- Father and son share a love of life on the road, even if it makes visits rare
- This driver always makes time to mentor the next generation — whether at home or on the road
- This driver helps rookie truckers learn the ropes
- Home-schooling in a truck means the country is a classroom
- This driver sees the world through Google Glass
- A career trucker brings his tales of the road to people in hospice
- How driver Paul Sedlak finds motivation to reach his fitness goals
- I Love Trucking: More than a job, driving is a way of life
- Big Rig Books: Driver delivers books to underprivileged kids
- Driver Chris Jackson captures moments of beauty on the road
Finding low calorie options in your favorite fast food restaurants
Getting healthy is a top concern among truckers these days, and many have made a point of changing their eating habits so they can shed some extra pounds. Being on the road once meant facing limited dining choices, especially when pressed for time. But these days fast food establishments are meeting the public’s call for healthier, more nutritious and lower-calorie menu items. They offer light menus, make calorie counts available and most include some type of salad as a meal choice.
Think before you speak
Automatically going for the supersized meal or getting extra mayo is one habit that has to change to dine fast and healthy. The double bacon cheeseburger or chili cheese fries may be calling your name, but you can ignore that voice.
“Just because certain types of food are offered doesn’t mean we have to gravitate toward the less healthy choice,” says Lisa Johansen, MS, RD, in her book Fast Food Vindication.
She suggests stepping back and following a set of guidelines when ordering at a fast food eatery to ensure you’re making the healthiest choices.
1 Avoid the words, “double,” “triple,” “extra large” and “supersize.” Don’t add cheese or mayo if you want to lighten up a dish, says Johansen who works as a registered dietician at Kaiser Permanente in Los Angeles.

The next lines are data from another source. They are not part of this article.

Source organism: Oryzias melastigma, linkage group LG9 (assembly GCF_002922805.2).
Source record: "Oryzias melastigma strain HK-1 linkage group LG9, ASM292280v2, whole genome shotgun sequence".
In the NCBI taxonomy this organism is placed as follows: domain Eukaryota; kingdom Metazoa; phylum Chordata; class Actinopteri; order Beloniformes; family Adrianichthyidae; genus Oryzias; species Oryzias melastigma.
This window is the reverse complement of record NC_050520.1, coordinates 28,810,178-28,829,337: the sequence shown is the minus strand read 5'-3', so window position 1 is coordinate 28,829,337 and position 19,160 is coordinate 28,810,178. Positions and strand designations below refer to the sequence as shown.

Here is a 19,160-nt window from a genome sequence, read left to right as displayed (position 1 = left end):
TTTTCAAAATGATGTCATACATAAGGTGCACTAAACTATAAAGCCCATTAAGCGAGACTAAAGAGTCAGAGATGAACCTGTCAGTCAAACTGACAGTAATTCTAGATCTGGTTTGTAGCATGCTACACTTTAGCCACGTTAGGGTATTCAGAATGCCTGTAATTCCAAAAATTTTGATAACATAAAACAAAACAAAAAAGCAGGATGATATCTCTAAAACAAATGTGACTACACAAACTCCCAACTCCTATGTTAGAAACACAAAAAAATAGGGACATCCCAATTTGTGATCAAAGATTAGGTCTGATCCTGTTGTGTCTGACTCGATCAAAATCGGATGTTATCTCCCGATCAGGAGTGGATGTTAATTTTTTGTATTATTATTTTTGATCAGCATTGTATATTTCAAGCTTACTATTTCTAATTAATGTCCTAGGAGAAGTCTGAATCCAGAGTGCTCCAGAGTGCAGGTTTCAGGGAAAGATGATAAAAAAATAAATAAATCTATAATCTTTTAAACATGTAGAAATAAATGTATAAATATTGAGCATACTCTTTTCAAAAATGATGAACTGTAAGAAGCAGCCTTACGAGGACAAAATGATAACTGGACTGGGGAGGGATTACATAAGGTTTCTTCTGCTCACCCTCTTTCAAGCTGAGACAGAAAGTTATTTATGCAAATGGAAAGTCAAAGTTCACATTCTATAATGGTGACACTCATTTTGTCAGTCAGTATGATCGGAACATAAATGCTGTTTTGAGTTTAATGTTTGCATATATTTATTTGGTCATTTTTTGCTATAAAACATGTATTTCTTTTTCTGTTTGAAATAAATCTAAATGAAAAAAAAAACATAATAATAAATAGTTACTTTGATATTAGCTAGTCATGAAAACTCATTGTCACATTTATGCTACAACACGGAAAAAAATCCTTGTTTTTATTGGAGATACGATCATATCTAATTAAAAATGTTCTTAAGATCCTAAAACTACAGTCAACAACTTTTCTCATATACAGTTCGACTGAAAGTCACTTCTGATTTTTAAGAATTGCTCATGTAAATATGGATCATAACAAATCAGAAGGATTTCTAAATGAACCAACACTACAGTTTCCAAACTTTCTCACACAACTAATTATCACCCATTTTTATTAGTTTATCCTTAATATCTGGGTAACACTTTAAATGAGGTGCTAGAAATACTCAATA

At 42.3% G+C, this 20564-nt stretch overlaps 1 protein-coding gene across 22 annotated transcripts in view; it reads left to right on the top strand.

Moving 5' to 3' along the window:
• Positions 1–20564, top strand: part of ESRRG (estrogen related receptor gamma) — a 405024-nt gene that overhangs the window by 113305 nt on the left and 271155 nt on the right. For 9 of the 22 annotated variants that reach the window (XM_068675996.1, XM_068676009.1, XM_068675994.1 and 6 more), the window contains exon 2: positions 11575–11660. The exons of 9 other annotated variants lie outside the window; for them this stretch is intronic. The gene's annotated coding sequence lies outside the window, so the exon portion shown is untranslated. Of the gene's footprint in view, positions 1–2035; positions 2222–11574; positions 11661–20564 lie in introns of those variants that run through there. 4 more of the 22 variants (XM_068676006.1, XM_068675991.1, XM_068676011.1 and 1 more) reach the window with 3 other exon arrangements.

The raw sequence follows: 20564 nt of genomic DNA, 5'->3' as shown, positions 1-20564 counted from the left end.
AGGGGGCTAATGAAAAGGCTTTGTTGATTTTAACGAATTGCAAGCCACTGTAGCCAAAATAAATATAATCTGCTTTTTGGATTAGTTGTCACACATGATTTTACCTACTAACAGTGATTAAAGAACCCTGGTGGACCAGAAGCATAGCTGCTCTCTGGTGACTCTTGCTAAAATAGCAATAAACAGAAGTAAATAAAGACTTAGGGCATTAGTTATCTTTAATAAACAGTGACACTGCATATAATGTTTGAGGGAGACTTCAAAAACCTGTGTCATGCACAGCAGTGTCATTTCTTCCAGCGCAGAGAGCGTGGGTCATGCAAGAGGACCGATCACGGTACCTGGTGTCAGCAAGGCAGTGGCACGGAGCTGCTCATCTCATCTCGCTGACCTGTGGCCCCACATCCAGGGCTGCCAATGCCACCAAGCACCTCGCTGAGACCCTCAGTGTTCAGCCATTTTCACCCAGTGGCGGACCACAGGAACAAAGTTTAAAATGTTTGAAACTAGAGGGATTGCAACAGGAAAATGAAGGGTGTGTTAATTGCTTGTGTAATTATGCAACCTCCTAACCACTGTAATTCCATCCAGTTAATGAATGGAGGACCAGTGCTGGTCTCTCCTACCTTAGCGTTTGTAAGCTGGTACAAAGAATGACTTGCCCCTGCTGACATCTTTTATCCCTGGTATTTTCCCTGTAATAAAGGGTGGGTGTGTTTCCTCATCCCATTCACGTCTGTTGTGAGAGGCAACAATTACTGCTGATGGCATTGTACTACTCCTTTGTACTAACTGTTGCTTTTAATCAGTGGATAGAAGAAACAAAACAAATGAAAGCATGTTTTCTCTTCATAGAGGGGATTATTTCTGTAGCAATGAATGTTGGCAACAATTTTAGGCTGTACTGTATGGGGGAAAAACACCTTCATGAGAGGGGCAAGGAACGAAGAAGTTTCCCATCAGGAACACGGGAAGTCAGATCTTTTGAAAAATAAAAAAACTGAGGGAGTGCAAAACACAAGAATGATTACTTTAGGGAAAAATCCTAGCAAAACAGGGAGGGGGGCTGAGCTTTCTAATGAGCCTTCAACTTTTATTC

2 Grilled chicken is always a healthier option than beef. Fill up the sandwich with veggies like lettuce, tomato, onions and even pickles. Salads, yogurt parfaits and apple slices are better for you than fries. It’s OK to eat fries on occasion, but ask for the smallest size.
3 Pay attention to the number of calories you eat. If the restaurant doesn’t have them posted next to each of its menu items, ask for a nutrition brochure. If you like to plan ahead, visit the food establishment’s website to find calorie counts and walk in knowing exactly what you will order. To monitor calories throughout the day and week, record your meals and snacks in a food journal.
4 Johansen says it’s easy to ingest a lot of calories drinking regular soda. Some of the larger ones contain as many as 500 calories. Don’t drink your calories. Fancy coffee drinks can have 900 or more calories in them. Water is the gold standard and by far the best choice, but diet soda is OK, too. Fast food has always been convenient. Now it can also fit into a healthier meal plan.
Order in the Food Court
Meal choices under 600 calories
Burger King: Tendergrilled chicken sandwich without mayo, side salad with fat-free honey mustard dressing, light lemonade or unsweetened iced tea (or add artificial sweetener if you like)
McDonald’s: Regular hamburger, side salad with light or fat-free dressing, vanilla ice cream cone, diet soda or iced tea
Arby’s: Roast beef classic sandwich, chopped farmhouse salad with turkey (no dressing), iced tea
Subway: Any six-inch sandwich with 6 grams or less of fat, apple slices or yogurt or baked chips, diet soda or water
Pizza Hut: Two slices veggie lover’s pizza (from a 12” medium pan pizza), diet soda
Popeyes: Naked chicken wrap, regular green beans, applesauce and unsweetened tea
Taco Bell: Fresco chicken soft taco, fresco bean burrito, diet soda or water (skip the rice and beans)